suspicious activity. Chief Superintendent (Retired) Michael Cardash of Terrogence in an interesting article describes a recently emerging terrorist tactic whereby alleged pro-IS militants have been undertaking attacks wearing fake PBIEDs and brandishing fake fire arms. He states that this is done to encourage security forces to shoot the militants, thereby turning them into perceived Islamist martyrs in the eyes of their fellow terrorists. He describes such attacks in New York, Paris, the Chechen Republic, London, Brussels, Barcelona and Siberia demonstrating the global reach of such attacks during 2017. These attacks are designed to garner media attention, terrorise nearby civilians and potentially extend the duration of the attack as security forces will be concerned by the threat of PBIED detonation.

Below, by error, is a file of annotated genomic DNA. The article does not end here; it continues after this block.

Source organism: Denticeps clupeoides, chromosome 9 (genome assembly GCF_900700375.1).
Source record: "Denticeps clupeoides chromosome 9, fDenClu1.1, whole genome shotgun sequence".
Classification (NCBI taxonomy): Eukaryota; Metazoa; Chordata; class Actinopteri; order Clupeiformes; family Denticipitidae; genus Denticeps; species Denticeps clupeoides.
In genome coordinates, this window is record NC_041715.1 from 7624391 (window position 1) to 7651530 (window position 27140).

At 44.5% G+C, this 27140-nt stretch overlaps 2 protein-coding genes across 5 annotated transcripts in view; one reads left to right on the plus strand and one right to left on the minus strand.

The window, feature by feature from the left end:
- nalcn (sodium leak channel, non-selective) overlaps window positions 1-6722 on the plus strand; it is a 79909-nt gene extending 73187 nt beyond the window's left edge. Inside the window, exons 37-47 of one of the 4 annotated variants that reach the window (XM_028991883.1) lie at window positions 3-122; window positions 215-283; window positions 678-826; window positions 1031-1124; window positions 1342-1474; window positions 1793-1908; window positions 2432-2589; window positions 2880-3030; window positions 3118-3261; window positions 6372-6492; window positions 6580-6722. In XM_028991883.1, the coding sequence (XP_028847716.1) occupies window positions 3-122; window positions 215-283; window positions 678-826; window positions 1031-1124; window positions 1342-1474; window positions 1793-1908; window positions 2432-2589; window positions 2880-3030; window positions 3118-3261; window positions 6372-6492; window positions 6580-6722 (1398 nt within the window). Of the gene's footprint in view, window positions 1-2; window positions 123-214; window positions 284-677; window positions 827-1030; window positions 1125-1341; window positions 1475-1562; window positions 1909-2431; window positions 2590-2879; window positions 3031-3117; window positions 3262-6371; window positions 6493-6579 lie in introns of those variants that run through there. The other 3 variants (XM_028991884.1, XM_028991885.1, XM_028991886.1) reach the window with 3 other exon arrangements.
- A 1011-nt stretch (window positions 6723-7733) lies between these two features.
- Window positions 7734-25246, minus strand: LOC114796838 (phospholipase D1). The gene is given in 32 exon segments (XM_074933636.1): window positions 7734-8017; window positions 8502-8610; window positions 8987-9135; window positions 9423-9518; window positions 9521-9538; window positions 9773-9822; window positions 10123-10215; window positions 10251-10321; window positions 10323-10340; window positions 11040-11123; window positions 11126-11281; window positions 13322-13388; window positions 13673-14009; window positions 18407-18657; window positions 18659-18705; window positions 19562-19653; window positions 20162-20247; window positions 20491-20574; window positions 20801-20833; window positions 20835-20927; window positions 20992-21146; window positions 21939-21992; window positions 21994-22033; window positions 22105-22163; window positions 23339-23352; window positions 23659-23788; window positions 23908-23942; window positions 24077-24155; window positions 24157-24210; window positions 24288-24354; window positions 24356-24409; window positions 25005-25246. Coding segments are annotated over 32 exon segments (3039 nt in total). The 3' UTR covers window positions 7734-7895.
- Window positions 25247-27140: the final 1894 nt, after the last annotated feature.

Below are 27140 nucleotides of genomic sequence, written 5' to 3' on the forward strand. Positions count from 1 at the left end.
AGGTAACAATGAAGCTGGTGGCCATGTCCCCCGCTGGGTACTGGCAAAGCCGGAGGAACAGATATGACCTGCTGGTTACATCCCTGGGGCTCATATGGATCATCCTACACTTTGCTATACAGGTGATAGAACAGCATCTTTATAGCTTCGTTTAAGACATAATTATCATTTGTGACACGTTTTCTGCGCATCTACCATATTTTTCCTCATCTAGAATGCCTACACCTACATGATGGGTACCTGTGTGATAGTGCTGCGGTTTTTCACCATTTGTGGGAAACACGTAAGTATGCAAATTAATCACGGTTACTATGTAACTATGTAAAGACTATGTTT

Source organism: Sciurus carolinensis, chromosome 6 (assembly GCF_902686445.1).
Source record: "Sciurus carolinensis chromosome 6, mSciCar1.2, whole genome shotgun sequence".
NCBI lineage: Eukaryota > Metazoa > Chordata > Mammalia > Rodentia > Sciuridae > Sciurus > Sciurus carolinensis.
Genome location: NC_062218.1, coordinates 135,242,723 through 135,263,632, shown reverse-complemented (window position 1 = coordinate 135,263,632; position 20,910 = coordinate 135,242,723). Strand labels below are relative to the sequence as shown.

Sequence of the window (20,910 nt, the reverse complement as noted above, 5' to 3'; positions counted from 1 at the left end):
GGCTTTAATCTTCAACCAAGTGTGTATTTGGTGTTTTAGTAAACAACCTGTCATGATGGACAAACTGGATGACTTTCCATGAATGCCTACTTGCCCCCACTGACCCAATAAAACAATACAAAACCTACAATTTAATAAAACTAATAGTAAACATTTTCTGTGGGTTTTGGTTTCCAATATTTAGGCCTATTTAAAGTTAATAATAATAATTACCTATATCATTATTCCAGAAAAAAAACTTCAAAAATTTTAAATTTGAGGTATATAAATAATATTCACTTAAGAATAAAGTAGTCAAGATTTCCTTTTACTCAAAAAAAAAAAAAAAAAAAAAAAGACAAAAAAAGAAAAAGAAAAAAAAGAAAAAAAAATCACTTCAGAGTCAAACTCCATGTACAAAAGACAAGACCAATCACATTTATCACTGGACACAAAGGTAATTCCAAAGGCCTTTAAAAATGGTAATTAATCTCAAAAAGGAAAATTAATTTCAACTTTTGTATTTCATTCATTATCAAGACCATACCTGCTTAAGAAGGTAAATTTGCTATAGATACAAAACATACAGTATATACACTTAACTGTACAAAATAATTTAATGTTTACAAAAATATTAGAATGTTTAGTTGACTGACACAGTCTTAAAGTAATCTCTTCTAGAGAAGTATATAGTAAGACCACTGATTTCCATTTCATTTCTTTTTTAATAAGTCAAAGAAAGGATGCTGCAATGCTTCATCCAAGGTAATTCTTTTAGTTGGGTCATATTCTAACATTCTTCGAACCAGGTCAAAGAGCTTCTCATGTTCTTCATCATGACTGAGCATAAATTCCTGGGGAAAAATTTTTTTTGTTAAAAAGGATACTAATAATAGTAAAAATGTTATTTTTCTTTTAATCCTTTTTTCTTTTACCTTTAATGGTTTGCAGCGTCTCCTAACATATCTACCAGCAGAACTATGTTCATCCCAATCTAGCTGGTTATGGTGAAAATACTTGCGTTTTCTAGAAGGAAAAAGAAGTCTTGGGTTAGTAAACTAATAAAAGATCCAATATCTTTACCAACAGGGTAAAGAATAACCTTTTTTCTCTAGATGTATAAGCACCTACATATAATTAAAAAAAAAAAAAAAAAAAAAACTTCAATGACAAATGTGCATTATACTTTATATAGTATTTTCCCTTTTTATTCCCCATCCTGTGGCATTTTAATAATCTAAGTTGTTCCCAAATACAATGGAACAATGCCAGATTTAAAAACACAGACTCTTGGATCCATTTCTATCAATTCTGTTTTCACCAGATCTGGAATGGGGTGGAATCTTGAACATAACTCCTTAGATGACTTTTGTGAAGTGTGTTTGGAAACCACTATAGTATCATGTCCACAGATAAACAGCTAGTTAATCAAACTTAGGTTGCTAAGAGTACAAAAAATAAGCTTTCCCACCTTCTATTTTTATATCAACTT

in Libya and, more latterly, Afghanistan in the running of the first United Nations humanitarian landmine clearance training programme – Operation Salam. The programme trained Afghan male refugees in landmine clearance techniques, and Afghan women and children in mine awareness and avoidance training. More recently he set up the Caribbean Search Centre in Kingston, Jamaica. The Centre is designed to train security forces across the Caribbean in modern search techniques. After retiring from the army he joined Cranfield University at Shrivenham, near Oxford, and undertook a research project on behalf of the UK Ministry of Defence that examined ways to improve the sharing of IED threat information between the military and civilian organisations in hazardous areas.

16 COUNTER-IED REPORT, Winter 2017/18

Rob Hyde-Bales biography During his career in the UK Royal Engineers, Rob Hyde-Bales was responsible for landmine clearance


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CALL FOR PAPERS COUNTER-IED REPORT